Zoe Bloomfield / September 30, 2021
Coffee. A drink so popular that over one billion people drink it each morning. It is the second-most traded commodity globally and is worth one hundred billion dollars as an industry. Despite it being such an integral part of daily life across the world, most people know very little about where coffee came from, and how it became the cultural phenomenon that it is today.
As it turns out, we have the Arab world to thank for coffee. The very first coffee beans can be traced back to the region surrounding the southern Red Sea, an area that is now considered modern-day Ethiopia and Yemen. Coffee was originally believed to give humans special powers; Yemeni mystics would cultivate coffee beans in order to aid their concentration and spiritual intoxication while praying to God.
It was here that coffee was given the name we all know today, derived from the Arabic word qahwa. The name qahwa spread throughout the Middle East and Europe as trade for the coffee beans expanded along the Silk Routes heavily trafficked in the 16th century.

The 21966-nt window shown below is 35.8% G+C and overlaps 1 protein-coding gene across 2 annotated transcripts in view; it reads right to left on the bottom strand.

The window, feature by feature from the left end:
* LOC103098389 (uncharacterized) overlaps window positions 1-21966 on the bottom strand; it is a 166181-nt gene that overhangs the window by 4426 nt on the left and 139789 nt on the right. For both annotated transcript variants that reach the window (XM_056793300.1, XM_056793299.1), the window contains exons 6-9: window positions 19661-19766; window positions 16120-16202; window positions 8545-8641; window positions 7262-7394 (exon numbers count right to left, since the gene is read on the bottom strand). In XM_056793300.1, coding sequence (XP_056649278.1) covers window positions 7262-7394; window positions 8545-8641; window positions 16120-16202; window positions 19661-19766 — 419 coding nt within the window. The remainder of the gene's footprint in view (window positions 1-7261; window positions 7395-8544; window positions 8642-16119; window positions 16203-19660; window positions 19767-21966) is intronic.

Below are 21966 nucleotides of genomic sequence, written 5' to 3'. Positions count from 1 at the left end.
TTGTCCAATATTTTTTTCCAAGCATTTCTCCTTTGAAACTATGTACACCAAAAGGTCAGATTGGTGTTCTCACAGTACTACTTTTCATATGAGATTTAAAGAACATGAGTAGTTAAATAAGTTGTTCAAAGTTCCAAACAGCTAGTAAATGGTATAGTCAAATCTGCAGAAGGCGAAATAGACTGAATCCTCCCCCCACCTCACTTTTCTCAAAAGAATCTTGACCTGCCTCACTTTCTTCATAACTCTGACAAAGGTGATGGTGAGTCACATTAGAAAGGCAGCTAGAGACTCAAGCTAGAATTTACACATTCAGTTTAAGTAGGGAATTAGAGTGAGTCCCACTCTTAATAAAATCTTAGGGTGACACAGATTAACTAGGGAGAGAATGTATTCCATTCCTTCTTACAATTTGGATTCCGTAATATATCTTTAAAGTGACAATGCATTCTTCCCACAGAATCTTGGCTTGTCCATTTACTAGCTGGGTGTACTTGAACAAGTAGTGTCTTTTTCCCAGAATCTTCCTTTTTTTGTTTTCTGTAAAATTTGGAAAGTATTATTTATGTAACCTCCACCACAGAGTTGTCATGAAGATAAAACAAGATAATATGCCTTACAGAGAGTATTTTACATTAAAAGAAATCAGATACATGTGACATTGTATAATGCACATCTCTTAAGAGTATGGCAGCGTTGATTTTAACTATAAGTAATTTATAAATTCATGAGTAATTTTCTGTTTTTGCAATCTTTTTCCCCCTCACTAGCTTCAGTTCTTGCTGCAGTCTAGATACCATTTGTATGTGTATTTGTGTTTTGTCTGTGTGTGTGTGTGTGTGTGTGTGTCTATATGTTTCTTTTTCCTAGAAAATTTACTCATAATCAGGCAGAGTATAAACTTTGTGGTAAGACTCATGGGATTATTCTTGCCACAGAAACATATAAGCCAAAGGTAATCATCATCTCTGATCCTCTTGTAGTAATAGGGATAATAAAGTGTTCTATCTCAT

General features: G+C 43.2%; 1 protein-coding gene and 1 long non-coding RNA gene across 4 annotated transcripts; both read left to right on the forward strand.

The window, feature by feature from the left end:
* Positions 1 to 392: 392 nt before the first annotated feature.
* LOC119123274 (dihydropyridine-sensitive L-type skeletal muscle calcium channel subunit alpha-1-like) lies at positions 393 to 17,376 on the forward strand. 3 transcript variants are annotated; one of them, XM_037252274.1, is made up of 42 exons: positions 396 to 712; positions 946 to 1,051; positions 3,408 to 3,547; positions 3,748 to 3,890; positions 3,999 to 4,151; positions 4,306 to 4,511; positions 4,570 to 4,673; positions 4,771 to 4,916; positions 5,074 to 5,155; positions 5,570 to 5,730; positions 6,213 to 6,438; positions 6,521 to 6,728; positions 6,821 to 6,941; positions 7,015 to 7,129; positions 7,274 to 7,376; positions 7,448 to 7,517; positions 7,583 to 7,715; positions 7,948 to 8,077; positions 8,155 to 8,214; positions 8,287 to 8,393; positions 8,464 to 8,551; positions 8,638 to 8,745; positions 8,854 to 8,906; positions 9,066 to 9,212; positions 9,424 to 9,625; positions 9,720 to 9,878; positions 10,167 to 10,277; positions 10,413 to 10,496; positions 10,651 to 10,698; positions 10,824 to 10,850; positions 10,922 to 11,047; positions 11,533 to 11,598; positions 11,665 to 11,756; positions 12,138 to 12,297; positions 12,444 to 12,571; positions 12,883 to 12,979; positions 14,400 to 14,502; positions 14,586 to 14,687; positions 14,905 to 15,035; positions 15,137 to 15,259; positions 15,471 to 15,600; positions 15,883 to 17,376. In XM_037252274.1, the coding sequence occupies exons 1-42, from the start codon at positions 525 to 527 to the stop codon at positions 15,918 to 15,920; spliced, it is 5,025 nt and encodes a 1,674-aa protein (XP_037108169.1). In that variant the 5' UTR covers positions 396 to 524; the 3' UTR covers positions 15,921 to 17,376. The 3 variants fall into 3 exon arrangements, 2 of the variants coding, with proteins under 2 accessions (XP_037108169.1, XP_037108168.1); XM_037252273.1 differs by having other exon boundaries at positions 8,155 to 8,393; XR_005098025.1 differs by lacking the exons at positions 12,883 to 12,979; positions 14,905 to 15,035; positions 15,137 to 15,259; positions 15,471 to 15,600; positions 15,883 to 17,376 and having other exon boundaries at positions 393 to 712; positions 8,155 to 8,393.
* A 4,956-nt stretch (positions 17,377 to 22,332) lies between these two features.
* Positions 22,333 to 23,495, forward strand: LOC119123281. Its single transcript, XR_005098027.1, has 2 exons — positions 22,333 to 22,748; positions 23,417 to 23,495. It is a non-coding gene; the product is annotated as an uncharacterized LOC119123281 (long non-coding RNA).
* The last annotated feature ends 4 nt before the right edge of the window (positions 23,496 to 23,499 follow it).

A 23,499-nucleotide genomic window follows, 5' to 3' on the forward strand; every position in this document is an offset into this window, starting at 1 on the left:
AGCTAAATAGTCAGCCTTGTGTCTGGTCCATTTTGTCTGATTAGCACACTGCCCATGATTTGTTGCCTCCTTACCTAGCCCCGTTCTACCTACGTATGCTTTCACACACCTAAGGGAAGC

The coffee beans that were found all over the old Silk Routes are the same ones you can find today in your coffee cup. Check out your go-to coffee’s packaging, and there is a very good chance you will see the label “Made with Arabica Beans.” What makes our cappuccinos, espressos, and americanos different is all in the brewing process. Arabic coffee is boiled, filtered and brewed with cardamom, a blend of spices that combats the bitterness of the coffee flavor and adjusts its coloring. Each region in the Middle East has a different take on coffee, adjusting its herbs and spices to create entirely unique flavors. Here are just a few examples: